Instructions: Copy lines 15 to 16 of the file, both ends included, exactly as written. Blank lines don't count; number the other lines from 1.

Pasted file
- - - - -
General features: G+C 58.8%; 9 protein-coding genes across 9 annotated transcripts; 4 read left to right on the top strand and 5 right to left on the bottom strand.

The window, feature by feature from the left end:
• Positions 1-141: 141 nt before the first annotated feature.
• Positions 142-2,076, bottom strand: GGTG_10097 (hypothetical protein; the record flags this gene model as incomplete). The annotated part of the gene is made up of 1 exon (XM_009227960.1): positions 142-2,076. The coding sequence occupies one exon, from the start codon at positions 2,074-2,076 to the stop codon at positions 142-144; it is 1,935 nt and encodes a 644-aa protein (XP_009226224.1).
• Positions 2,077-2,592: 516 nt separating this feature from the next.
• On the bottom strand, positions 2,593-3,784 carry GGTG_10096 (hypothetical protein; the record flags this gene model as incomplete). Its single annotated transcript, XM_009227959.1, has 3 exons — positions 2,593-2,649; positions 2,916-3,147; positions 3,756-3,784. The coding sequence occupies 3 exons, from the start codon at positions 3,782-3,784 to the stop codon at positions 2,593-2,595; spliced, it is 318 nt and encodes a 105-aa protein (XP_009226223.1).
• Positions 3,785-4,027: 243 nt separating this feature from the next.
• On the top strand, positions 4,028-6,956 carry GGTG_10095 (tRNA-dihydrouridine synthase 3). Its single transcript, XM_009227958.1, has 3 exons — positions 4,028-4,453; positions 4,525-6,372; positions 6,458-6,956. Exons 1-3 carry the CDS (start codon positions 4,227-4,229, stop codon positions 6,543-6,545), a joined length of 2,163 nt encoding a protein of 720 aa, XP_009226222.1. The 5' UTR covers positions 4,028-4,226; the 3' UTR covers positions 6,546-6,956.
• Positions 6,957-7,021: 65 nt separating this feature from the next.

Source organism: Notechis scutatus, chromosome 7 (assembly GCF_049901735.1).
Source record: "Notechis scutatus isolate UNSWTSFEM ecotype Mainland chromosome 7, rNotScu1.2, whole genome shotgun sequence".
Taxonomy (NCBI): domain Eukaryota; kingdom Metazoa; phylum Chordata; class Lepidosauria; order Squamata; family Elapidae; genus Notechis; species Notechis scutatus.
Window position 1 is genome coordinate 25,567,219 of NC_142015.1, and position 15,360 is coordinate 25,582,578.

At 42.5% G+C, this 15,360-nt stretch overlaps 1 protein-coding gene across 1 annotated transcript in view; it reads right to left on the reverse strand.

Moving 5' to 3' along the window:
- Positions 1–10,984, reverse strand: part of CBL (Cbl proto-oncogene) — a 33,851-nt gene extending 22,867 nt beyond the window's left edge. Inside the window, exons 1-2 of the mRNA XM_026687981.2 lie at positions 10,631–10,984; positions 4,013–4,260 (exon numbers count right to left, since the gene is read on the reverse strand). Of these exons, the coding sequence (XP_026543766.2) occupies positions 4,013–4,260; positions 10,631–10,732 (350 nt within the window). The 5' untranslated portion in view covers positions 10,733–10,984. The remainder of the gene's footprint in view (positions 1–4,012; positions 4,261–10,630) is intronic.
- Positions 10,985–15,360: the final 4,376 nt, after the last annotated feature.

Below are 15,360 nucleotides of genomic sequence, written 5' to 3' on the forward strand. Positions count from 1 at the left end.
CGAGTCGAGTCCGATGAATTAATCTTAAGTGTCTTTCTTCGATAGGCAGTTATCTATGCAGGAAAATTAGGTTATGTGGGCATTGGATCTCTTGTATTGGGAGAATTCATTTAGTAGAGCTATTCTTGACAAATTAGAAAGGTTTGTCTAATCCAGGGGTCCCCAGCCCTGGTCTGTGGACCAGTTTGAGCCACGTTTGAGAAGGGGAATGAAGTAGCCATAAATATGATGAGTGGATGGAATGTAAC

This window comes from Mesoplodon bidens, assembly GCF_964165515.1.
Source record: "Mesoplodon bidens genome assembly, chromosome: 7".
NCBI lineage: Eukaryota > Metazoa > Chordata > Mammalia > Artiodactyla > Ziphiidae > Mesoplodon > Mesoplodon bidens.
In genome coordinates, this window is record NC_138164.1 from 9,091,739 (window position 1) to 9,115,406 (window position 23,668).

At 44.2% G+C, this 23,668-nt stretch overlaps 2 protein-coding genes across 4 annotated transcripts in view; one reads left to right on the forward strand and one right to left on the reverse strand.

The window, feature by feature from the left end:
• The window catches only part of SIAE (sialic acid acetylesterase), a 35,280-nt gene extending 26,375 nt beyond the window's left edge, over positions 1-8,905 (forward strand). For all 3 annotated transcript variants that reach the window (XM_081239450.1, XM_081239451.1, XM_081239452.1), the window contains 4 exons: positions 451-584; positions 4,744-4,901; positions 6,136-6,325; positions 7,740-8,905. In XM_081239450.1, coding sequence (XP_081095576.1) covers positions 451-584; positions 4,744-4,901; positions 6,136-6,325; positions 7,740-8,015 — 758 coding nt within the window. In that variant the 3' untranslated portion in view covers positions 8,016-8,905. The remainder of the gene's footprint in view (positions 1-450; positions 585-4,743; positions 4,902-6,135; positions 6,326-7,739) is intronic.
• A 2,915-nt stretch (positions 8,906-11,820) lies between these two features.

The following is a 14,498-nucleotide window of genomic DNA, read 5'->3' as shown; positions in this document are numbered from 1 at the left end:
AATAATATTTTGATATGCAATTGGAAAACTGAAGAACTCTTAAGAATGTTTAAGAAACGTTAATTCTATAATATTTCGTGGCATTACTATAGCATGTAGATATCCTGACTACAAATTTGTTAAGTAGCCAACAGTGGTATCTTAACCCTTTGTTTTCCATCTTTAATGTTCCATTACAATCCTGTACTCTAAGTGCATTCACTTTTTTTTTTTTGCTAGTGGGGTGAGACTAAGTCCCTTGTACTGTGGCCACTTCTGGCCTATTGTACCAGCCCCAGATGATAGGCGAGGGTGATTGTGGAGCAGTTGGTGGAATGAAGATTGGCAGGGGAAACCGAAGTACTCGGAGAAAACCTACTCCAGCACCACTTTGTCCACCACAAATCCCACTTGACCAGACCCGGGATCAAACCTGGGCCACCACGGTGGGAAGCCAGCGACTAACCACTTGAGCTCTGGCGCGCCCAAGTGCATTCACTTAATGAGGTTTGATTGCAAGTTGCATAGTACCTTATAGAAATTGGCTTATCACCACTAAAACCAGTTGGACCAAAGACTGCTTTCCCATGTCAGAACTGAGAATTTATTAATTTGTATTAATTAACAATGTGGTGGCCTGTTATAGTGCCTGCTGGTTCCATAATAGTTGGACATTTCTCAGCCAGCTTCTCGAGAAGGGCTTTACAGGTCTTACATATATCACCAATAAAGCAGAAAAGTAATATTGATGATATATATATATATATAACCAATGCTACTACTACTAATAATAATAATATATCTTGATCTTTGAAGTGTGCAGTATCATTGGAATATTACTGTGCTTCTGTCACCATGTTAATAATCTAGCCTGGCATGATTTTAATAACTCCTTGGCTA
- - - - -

Moving 5' to 3' along the window:
- Positions 1–10,984, reverse strand: part of CBL (Cbl proto-oncogene) — a 33,851-nt gene extending 22,867 nt beyond the window's left edge. Inside the window, exons 1-2 of the mRNA XM_026687981.2 lie at positions 10,631–10,984; positions 4,013–4,260 (exon numbers count right to left, since the gene is read on the reverse strand). Of these exons, the coding sequence (XP_026543766.2) occupies positions 4,013–4,260; positions 10,631–10,732 (350 nt within the window). The 5' untranslated portion in view covers positions 10,733–10,984. The remainder of the gene's footprint in view (positions 1–4,012; positions 4,261–10,630) is intronic.